On April 17 I’ll be visiting a LAN house with Bruno Magrani, who works with our Portuguese-speaking community, as well as Guillermo Movia, who works with our Spanish-speaking community members. April 18 will be devoted to a day-long meeting with Mozilla’s Latin American community leaders on the general direction of the Mozilla Project in Latin America, the individual projects people have been working on, and probably some strategizing for FISL. I’m  looking forward to these discussions immensely and to catching up again with some of the folks I met last year.

I’m also very interested to meet new contributors to Mozilla and those interested in creating an open, participatory web whether or not Mozilla has been your focus.  If you are interested in attending this meeting in São Paolo, please contact Bruno (bmagrani at mozilla dot com) or Alix Franquet (alix at mozilla dot com).

Firefox Summit Reflections

August 26th, 2008

Late in July we got together close to 400 extremely active Mozilla contributors for a face to face gathering known as the Firefox Plus Summit. This gathering was partly acknowledgment and celebration of our work so far, and mostly preparation for the future. The Summit has caused me to reflect on the future of Mozilla. In short, that future is bright.

The overriding reason for this is the strength and vibrancy of the Mozilla community. We’re growing, we’re effective and we’re expanding the types of activities that live within Mozilla. The Summit made this very clear.

There are other reasons as well. Mozilla combines the abstract goals of Internet openness, participation and decentralized decision-making with the concrete task of building great products. This combination is working. It attracts people to Mozilla, and it gives us a way of building products that reflects the Internet itself. The values of the project bring meaning and guide the way we do things. The software allows us to make those values tangible, and put their manifestations in the hands of millions of people.

Another important element is the financial resources Mozilla enjoys. We’ve just renewed our agreement with Google for an additional three years. This agreement now ends in November of 2011 rather than November of 2008, so we have stability in income. We’re also learning more all the time about how to use Mozilla’s financial resources to help contributors through infrastructure, new programs, and new types of support from employees.

Finally, the quality of our technology, products and innovation also holds great promise. In the few weeks since the Summit we’ve already seen a new approach to vastly improving JavaScript performance, the launch of “Snowl,” the introduction of the browser concept series, developer releases for Thunderbird, and video moving into the browser via Firefox 3.1. There’s much more coming.

We have large challenges ahead of us, there’s no question of that. There are many ways in which Internet life could become closed, manipulated and decidedly unpleasant. And Mozilla itself is not perfect. Many improvements are possible in how we work and what we accomplish. To be effective we’ll need to do our best, and then do even better.

Our challenges are real, our opportunities are real, and our strength is real.

Put those together, and the future is bright.

Mozilla’s Magnetism

July 14th, 2008

One of the great things about Mozilla is that periodically I’ll be thinking about how to get something done and then I’ll look up and find someone else has already done it, and often gone further with the idea than I would have. Dave Eaves’ post today about “The challenge of Mozilla’s magnetism” is an example. I’ve been thinking about this all weekend, writing a post in my head. But now I don’t need to, Dave’s got just about everything I was thinking about already pulled into something coherent. The first three-quarters of the post are almost exactly what I was thinking — particularly the reasons for the pull of Mozilla to so many people and the need to balance that with what strengthens our current communities.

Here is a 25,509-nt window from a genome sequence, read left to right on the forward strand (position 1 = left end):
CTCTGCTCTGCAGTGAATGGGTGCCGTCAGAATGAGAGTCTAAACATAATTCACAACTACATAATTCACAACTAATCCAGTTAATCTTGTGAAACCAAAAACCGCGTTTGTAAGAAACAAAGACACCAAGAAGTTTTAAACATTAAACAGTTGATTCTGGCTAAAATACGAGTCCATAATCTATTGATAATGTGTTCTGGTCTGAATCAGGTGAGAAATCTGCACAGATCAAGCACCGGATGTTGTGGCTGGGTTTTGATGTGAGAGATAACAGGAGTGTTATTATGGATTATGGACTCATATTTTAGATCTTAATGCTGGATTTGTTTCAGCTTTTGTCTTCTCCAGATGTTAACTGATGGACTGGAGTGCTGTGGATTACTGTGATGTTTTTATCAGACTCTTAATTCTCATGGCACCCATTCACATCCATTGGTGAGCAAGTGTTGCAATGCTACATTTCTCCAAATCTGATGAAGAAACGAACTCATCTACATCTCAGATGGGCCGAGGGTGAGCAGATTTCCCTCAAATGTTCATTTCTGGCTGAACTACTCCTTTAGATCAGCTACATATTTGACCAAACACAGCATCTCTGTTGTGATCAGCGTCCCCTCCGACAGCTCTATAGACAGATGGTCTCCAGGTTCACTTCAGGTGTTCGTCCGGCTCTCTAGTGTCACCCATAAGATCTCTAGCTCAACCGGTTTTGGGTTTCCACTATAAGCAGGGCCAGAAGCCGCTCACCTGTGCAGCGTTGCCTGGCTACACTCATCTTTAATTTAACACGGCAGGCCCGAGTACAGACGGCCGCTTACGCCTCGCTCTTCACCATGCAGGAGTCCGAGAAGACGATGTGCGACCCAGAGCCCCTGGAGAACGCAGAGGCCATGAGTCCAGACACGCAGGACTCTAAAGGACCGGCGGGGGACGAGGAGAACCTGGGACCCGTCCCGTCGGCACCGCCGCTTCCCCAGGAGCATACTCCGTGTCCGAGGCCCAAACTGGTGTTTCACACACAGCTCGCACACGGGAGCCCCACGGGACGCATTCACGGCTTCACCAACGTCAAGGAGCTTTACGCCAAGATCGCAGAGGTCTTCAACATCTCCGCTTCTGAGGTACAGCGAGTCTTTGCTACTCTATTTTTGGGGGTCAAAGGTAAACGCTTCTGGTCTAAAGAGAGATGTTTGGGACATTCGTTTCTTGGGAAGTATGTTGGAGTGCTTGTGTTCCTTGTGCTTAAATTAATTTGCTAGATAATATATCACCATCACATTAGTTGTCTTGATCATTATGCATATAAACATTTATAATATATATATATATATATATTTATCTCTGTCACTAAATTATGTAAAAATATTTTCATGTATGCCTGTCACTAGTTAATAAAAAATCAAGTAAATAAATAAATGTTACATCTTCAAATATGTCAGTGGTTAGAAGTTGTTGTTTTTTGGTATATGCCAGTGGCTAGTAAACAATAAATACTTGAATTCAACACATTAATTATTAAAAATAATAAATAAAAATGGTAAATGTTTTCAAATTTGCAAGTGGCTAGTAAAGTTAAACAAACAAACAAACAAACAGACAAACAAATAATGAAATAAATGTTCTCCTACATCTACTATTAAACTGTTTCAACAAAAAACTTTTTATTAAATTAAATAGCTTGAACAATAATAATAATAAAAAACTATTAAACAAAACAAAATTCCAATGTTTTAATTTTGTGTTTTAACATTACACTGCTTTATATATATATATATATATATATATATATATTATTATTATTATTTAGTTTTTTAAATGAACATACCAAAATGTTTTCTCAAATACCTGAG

Personally, it’s much better to hear this from Dave than to see it written by me. That’s because once it’s clear that a set of people wanting Mozilla to do more also understand the precious nature of our current communities and how strengthening them must be central, then it’s much easier to be open and responsive to ideas for expanding.

The last paragraph — a suggestion about the minimum plan Mozilla should build and execute to work with others who care about the open Internet — is really helpful. It seems so obvious when written this way — of course Mozilla should do this. We may in fact be able to do more, but we don’t need to wait to figure out how much more to get started.

Concentric Spheres of Community

July 14th, 2008

In a post last week I talked about concentric circles of community, noting that I actually think of Mozilla as concentric spheres of community. That’s because each community (practice, action, interest, user) is made up of many different sub-groups.

For example, the Community of Practice is that set of people who are sharing resources and using a bunch of Mozilla practices together to achieve a result. Within this group we can find many different kinds of activities. We might think of subsets based on the project, such as the Firefox, SeaMonkey, Thunderbird, Camino, Bugzilla, or Calendar communities of practice. We might think of subsets based on activity — the localization, quality assurance, coding, website, design, UI, support, infrastructure communities or practice. We might think of subsets based on language or locale.

There are so many dimensions to Mozilla communities that I think we need (at least!) three dimensions to have a working model. To help with this, there is now a wiki page for discussion of the Mozilla community to see if something other than blog comments is better for a long term discussion.

Skip past the sidebar